Seventeen meals in four days, excluding bakery stops; 26 miles of walking (give or take), plus an additional 4.3 miles of exhibition halls clustered with more than 80,000 specialty foods and beverages from nearly forty countries.
Artisan cheeses and charcuterie; beans that don't make you fart; bacon beer that probably does; enough chocolate to keep Willy Wonka in business for generations to come; bacon lube, bacon bars, bacon pickles and just bacon; fruit vinegars and fruit jams, jellies and preserves; beef jerky and faux beef knockoffs; Whoop Ass salsa and olive oils packaged to trick you into thinking you're buying the Chanel equivalent; clam chowder from a can poured on a pizza; Ruth Reichl! -- that, people, sums up the four days I spent in San Francisco, waddling my way though my favorite city in America and 206,000-square-feet of convention center space, the location of this year's Fancy Food Show.
I could go on and on and on about everything I consumed while tripping my way through the halls, but this kind of culinary orgy is best translated through food porn. Herewith, thirty of the weirdest, funniest, most interesting and best products I encountered during the show.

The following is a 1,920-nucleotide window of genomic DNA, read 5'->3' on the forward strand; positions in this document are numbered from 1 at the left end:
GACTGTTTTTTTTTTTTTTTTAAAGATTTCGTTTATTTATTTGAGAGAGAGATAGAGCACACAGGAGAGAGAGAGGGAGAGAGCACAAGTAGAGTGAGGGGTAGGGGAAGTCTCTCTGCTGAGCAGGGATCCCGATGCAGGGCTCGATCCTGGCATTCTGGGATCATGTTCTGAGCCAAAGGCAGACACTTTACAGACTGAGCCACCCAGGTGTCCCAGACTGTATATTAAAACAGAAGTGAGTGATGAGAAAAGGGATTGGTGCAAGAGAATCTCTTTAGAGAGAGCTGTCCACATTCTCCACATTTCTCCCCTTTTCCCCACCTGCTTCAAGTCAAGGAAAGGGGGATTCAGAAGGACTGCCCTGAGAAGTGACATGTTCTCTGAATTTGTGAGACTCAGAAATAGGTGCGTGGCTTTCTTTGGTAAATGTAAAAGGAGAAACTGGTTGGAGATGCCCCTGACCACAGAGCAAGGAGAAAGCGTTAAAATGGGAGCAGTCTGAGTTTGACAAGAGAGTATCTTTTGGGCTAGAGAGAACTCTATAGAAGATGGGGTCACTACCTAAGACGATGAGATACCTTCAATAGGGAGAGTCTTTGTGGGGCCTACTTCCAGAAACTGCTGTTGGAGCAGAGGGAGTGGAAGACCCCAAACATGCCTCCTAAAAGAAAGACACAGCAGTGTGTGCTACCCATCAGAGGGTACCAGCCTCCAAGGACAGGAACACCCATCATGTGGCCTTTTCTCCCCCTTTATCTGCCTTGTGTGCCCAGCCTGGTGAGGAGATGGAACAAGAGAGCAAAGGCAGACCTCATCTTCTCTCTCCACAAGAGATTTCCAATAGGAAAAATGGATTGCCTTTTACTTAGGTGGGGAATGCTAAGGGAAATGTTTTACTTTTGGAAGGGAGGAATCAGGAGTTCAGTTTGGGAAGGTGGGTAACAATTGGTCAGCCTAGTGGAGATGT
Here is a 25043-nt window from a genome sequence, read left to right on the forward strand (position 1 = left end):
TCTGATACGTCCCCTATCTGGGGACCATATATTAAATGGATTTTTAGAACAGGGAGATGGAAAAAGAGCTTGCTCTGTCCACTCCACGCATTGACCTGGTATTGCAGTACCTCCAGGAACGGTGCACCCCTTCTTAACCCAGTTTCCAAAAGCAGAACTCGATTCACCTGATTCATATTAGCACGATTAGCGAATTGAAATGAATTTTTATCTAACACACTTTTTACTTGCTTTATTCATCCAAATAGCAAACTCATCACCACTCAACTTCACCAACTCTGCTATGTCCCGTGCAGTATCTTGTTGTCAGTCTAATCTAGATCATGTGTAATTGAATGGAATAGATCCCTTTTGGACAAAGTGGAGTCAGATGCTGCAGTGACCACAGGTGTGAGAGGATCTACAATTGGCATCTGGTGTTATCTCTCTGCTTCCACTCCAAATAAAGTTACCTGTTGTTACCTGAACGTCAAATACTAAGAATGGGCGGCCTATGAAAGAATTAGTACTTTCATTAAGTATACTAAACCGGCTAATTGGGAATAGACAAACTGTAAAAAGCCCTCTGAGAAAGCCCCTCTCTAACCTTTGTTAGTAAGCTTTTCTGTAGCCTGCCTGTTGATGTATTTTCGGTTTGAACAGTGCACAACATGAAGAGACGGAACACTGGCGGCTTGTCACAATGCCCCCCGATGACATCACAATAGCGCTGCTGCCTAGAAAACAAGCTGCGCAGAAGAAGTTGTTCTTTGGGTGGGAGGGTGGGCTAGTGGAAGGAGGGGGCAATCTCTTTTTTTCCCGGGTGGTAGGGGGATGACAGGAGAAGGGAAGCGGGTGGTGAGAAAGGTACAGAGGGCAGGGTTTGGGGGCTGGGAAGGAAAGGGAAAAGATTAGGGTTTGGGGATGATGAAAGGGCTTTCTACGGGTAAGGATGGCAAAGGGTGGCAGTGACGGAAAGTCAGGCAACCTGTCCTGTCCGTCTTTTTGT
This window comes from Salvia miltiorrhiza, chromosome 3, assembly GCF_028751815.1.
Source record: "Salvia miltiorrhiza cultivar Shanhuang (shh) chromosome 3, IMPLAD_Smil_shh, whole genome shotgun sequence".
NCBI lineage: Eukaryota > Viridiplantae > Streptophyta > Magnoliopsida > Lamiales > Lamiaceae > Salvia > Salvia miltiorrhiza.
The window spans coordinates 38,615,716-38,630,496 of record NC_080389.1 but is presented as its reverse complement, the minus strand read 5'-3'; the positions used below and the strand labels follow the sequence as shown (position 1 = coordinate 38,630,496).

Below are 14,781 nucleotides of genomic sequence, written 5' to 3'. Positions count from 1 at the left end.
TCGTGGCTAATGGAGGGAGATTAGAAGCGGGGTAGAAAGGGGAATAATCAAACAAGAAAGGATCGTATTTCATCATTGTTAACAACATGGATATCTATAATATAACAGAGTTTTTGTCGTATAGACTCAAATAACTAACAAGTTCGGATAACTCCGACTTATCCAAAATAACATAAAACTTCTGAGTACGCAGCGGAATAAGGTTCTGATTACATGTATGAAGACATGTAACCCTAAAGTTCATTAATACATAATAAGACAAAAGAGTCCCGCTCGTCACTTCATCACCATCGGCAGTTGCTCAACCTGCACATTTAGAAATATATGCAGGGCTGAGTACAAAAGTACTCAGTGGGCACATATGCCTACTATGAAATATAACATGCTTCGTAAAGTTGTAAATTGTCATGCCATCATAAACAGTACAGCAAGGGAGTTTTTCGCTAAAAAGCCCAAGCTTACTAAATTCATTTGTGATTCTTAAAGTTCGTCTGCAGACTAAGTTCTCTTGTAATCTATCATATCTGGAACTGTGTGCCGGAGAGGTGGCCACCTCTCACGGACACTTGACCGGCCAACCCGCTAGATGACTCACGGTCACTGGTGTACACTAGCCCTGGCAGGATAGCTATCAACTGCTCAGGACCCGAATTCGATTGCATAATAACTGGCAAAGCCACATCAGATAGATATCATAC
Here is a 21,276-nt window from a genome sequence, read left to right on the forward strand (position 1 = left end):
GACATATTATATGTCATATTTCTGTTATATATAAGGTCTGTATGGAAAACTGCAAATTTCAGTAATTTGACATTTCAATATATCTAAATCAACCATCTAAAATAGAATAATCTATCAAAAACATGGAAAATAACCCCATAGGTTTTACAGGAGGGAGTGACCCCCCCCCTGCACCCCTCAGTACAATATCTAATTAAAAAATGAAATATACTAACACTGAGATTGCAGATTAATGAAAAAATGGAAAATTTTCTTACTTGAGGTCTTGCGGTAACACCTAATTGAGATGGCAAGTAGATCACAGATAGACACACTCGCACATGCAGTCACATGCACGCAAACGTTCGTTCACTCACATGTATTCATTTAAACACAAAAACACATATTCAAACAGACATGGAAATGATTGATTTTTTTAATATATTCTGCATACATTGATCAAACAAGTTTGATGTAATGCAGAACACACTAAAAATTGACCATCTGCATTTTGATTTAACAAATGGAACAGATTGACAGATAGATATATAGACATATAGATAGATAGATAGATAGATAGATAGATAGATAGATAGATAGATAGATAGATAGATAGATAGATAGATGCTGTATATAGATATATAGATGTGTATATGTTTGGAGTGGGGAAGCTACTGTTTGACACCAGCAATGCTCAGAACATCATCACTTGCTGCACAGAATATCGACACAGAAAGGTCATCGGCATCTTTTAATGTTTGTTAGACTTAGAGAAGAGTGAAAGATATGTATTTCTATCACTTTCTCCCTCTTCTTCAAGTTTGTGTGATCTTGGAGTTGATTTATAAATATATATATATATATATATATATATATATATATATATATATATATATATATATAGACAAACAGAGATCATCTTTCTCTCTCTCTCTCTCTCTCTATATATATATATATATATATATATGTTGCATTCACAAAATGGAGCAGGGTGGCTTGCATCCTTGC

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Beans, beans, the musical fruit, the more you eat, the more you toot, unless you buy into the shtick seeping out from the mouthpieces at the Fartless Factory, which guarantees beans that suppress offending odors. If margarita salt can sell millions, why can't beer salt? Pickling was a huge trend at the Fancy Food Show, and, of course, someone had to jump on board the bacon-pickle bandwagon. I'd definitely buy these, however, along with the whiskey-soaked pickles. I don't like chocolate milk -- never have -- but I've got to give props to the "ready to pour" chocolate milk from this company, whose product was superior to any chocolate milk I've ever had. Rich, chocolate-y and really, really good. There are a lot of salsas that claim to "whoop your ass," but this one, appropriately named "Whoop Ass," actually delivers on its promise. Perhaps this, and a sack of fartless beans, could be the next best Super Bowl snack-food pairing. At last year's Fancy Food Show, giddy foodniks nearly peed their pants with the introduction of umami paste. This year, the British company that produces it brought in umami dust! Sprinkled on popcorn! Whoa! Like, who didn't see that coming? Right, tonic water, some of the most vile liquid -- at least on its own -- in the beverage world. But these tonic waters, which I first encountered at Little's Wine & Spirits right here in Denver (awesome liquor store, by the way), are not only the craft beer of tonic water, they're entirely drinkable all on their own. Yeah, so there was this guy making pizzas, and he'd generated an immense crowd of onlookers, so I stopped to see what all the fuss was about. Turns out, the dude was smearing his pizzas with CANNED clam chowder, which he then topped with specks of bacon and mozzarella cheese. Wait. I totally thought this was the Fancy Food Show, not Long John Silver's. Even now, several days later, I'm still appalled. "But...but...but it's great clam chowder," the guy insisted. Whatever. Canned clam chowder -- good or not -- does not belong on a pizza. Period. I love salts, and my cupboards at home are stocked with every kind of salt imaginable, including a black-truffle sea salt that I pilfered from the show. But what I don't have (and now want) is a block of this Himalayan spa salt with its own grater. This was by far one of the coolest products I came across: a grow-your-own mushroom garden for kids from an organization called Back to the Roots. The kit yields 1.5 pounds of mushrooms in ten days. Awesome. Okay, so see the pig snout on the guy whose face appears on the peanut brittle bar? That cracked me the hell up, but pig snout or no, I could eat this stuff for breakfast, lunch, dinner and every snack in between. I only posted this snap because of the irony: an all-vegan product produced by a company that calls itself Trois Petits Cochons -- or the Three Little Pigs. Oink. Initially skeptical of anything that calls itself "Fomz," I eventually acquiesced and took a sample after the woman gave me her spiel, and I'm glad I did, because these citrus-y foams, which are pucker-tart, were incredibly addictive. If there's one reason to go to the Fancy Food Show, it's the artisan cheese displays, which never cease to amaze me. I lingered at every display -- and there are dozens of them -- sweet-talking my way into getting way more than my fair share. At the Cypress Grove booth, they were videotaping people who, for the first time, were sampling the cheese producer's Humboldt fog. The prize for the best video gets a trip to the cheesery. I faked an orgasm. These salsas, from a company in Denver, will soon be on my kitchen shelves. The big, bold flavors tasted remarkably fresh, and the guys who founded the company are really passionate about their products. Good stuff. Good lard, just give me more of that pancetta and let me revel in my makeshift pig sty. As we all know, there's shit beer and, apparently, Good Chit beer. And Oregasmic beer, which would undoubtedly be the perfect coupling for the bacon lube. Sooner or later, you knew that someone was going to bring a bacon beer to the marketplace, but these guys were cheating, because by their own admission, there is no bacon -- or bacon by-product in their bacon beer. It's all smoke...and mirrors. Of all the products that made me sneer, these olive oils, expensively packaged to mimic bottles of Chanel, were the most ridiculous. "It's all in the marketing and packaging," insisted the exhibitor, who, if I'm being honest, was better suited to spritzing your wrist with cologne at Macy's. Loved these tart fruit vinegars that had the perfect degree of acidity. You scream, I scream, we all scream for ice cream...cones. Talk about fancy! Continuing the pickled-vegetable craze -- which I wholeheartedly endorse -- were these insanely delicious beets and carrots. Thou shalt not steal.... I'm not much of a sugar fiend, but the fancy desserts -- and there were gobs of them -- were certainly beautiful to behold. And what's a Fancy Food Show without everyone's favorite food drug -- chocolate? Or carnival cake kits? I imagine you can purchase these at the Dollar Store, so why it made an appearance here is beyond me. But just look at all of its attributes! Startling! Made with pounded sticky rice and filled with fruity ice cream, these Japanese confections are a kaleidoscopic rainbow of brilliant colors. No, he wasn't there in person, but the chef (I use that term loosely) that everyone loves to hate made a billboard appearance to hawk his line of very mediocre barbecue sauces. If I were a man, salumi would give me an erection. That is all. Time and time again in my Chef and Tell interviews, we hear that salt is most important seasoning. And judging from the vast number of salt displays at the show -- and the chefs who couldn't keep their paws off of them -- there's more than a grain of truth to that declaration.